The Coen brothers tell Geoffrey Macnab about the process of adapting Cormac McCarthy’s No Country For OldMen.
JOEL AND ETHAN COEN
A book is a book and a movie is a movie,’ Ethan Coen declares, when asked if he and his brother felt any trepidation about adapting a novel by a writer as revered as Cormac McCarthy. ‘(No Country For Old Men) is a great book but, hell, we weren’t going to do anything to it. It’s still going to be a book after we get done.’
Joel Coen agrees: ‘We felt free to do whatever the hell we wanted. Actually, in the event, what we did in terms of fidelity is pretty faithful to the book, but not out of any sense of fearfulness or trepidation about tampering with it.’
The Coens were firm admirers of McCarthy but had not thought of filming any of his novels until producer Scott Rudin suggested they take a look at No Country.
They saw immediately how they could adapt it. ‘It’s basically a chase story. It seems like a movie,’ Ethan says of McCarthy’s dark, Texas-set yarn about a man who makes off with $2m in drugs money and is pursued by a psychopathic avenger.
McCarthy lived near to where the Coens were filming and came on set once or twice, proving to be surprisingly well-informed about film-making and a firm fan of the work of Terrence Malick.
Casting, the brothers agree, was the major challenge. They found Tommy Lee Jones to play the grizzled sheriff and Javier Bardem to portray the murderous Chigurh. More problematic was casting Llewelyn Moss, the man who absconds with the money.
‘The movie is very much about three equal characters who each have to hold their own,’ Joel reflects. ‘We were very conscious of the danger of having the two compelling people and then cutting away to some lame guy the audience would be bored of. That was the challenge.
It was an impossible part to cast. We saw everybody and we were happy with no-one until the day, a couple of weeks short of shooting, we met with Josh (Brolin).’
The Coens are exasperated at suggestions that No Country was a self-conscious attempt to make a dark film in the vein of Fargo after lighter offerings such as The Ladykillers and Intolerable Cruelty. ‘It got thrown in through the transit by Scott Rudin. We liked it and made it. It was no more self-conscious as a decision to place it in the body of everything else we were doing than that,’ says Ethan.
Atonement’s screenwriter tells Jeremy Kay why voiceover is often a misused tool.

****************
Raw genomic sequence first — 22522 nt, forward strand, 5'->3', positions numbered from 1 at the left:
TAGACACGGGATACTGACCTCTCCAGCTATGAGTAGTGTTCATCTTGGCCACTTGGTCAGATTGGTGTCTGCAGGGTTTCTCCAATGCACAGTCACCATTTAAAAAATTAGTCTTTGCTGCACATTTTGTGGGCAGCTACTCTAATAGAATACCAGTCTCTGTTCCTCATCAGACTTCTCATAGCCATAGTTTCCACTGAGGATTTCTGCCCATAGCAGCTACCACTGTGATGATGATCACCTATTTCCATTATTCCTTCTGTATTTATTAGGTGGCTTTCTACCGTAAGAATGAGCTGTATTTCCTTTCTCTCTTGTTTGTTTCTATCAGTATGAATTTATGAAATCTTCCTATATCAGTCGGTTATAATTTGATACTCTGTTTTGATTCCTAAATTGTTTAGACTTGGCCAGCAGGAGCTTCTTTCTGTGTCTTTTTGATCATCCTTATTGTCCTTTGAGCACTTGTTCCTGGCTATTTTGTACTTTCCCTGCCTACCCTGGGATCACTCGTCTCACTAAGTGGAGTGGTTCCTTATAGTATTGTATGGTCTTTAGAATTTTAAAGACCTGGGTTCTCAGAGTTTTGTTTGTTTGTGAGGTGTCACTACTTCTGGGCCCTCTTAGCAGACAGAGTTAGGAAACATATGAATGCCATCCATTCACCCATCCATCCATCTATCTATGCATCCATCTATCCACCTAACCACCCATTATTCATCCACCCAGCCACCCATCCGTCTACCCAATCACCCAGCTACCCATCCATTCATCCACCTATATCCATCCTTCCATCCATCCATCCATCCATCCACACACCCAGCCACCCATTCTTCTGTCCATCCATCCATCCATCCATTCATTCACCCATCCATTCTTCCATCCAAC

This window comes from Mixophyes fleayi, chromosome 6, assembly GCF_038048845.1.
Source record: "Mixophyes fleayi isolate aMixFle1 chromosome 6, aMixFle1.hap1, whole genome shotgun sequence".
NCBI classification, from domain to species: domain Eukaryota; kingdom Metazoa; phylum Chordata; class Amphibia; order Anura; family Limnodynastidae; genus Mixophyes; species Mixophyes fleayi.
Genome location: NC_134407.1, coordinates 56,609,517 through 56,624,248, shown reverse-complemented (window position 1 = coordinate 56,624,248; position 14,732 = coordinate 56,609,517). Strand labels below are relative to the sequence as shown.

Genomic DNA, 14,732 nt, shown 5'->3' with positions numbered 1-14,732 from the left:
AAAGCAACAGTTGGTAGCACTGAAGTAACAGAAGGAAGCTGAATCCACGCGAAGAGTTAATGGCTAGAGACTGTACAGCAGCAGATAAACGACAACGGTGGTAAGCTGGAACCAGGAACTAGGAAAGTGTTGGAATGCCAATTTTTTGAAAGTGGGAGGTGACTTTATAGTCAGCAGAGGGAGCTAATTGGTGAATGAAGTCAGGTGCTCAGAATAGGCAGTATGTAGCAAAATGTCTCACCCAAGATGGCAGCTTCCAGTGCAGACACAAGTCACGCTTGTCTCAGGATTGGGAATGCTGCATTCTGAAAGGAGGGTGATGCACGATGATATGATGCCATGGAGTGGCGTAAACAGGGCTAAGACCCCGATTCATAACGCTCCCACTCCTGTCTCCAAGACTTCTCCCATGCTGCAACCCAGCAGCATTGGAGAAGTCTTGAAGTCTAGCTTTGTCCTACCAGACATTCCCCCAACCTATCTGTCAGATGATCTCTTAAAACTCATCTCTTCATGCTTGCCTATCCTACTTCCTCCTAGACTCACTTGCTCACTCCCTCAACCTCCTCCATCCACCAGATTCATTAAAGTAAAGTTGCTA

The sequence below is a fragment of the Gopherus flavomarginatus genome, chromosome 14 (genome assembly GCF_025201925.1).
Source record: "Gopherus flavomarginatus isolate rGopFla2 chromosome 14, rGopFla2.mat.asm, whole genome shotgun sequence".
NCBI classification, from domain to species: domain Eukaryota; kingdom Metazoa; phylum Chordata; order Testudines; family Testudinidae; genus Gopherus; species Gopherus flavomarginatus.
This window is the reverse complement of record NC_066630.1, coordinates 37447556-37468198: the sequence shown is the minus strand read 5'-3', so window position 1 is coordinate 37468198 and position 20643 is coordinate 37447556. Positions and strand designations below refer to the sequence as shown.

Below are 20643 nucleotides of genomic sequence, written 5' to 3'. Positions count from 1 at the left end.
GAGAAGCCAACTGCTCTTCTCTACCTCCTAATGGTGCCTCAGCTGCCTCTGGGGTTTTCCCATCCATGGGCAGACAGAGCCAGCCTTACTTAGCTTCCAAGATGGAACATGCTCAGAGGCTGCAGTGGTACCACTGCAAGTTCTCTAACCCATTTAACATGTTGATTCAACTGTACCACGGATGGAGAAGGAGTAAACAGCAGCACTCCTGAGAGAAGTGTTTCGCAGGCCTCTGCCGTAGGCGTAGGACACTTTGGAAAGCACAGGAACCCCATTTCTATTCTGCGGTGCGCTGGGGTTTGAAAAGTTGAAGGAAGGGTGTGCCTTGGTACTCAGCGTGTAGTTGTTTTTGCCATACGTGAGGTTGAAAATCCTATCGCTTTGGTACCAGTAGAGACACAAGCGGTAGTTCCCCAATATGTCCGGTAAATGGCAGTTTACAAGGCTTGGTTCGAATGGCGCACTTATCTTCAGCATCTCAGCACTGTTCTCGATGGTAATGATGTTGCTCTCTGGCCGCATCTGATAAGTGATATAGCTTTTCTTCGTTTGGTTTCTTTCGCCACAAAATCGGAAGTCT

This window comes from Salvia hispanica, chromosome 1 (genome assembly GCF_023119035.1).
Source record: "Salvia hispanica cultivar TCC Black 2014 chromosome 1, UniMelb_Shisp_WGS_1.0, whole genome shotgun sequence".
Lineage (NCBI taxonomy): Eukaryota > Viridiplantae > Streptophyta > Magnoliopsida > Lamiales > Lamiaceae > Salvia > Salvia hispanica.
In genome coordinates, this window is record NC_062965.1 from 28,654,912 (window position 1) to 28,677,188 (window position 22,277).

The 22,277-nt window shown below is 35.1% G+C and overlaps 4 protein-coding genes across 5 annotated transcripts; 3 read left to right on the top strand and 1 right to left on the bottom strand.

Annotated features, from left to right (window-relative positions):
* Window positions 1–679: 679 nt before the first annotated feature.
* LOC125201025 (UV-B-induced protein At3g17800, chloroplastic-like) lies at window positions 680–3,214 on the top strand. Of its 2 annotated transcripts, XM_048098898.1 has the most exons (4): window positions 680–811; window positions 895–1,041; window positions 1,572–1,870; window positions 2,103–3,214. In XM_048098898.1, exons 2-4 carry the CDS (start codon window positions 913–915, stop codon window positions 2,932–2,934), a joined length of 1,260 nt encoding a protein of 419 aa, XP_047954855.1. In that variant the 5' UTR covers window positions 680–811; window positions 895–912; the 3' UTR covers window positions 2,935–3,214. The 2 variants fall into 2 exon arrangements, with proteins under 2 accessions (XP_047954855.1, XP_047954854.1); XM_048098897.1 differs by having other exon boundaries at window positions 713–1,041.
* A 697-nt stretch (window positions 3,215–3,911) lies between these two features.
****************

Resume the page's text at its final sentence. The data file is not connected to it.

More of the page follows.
I find the novel (form) is closer to film adaptation than a play would be,’ Christopher Hampton says of his Ian McEwan adaptation, Atonement. ‘It’s a powerful description that you can summon up with an image and augment on screen in some way.’
Hampton was paired initially with director Richard Eyre and they inserted a voiceover as a way of conveying the story of the narrator Briony, whose fateful deed as a child overshadows the lives of her sister and her lover, played by Keira Knightley and James McAvoy.
When Eyre moved on to direct Notes On A Scandal, Joe Wright came on board and wanted to keep the book’s epilogue, in which an older Briony looks back on her life and reveals the story’s true course of events. In the end they came up with the idea of an elderly Briony revealing everything during a TV interview.
‘Voiceover is often a misused tool,’ Hampton says. ‘It’s an easy option. So not having one made a big difference to the energy of the film and made it less literary. But we didn’t want to shy away from the effect that this is about a writer and what it means to be a writer.
‘I like writing about artists,’ says Hampton, a prolific playwright and librettist who won the best adapted screenplay Oscar for Dangerous Liaisons in 1988. ‘You know these characters because they’re doing the same stuff you are.’
The writer of The Diving Bell And The Butterfly tells Patrick Z McGavin how the camera does the blinking.
When approached by producer Kathleen Kennedy to adapt The Diving Bell And The Butterfly, Ronald Harwood was thrilled to be transforming the remarkable story of Jean-Dominique Bauby into a screenplay - though momentarily blocked.
‘The idea I had that made it possible was that the camera itself was Jean-Dominique Bauby,’ says Harwood, the South African-born, English-based playwright and screenwriter. ‘The camera did the blinking. That’s what started it off, because until then I was almost at the point of giving up.’
Directed by Julian Schnabel, the French-language movie stars Mathieu Amalric as Bauby, whose stroke left him with ‘locked-in syndrome’. Having control of only his left eye, Bauby dictated his work a letter at a time.
Harwood’s conflict was shaping a formal story within the author’s stream of consciousness. ‘Once I got that the camera was him in his locked-in state, it enabled me to have his thoughts in voiceover. It’s a kind of consciousness we hear.’
Harwood was introduced to one of Bauby’s speech therapists. ‘I wanted to know how the alphabet was done. I wanted to hear them say it so I could get the rhythm into my mind. It’s difficult enough to write a book when you’re like me, (let alone) to do it by blinking one eye.’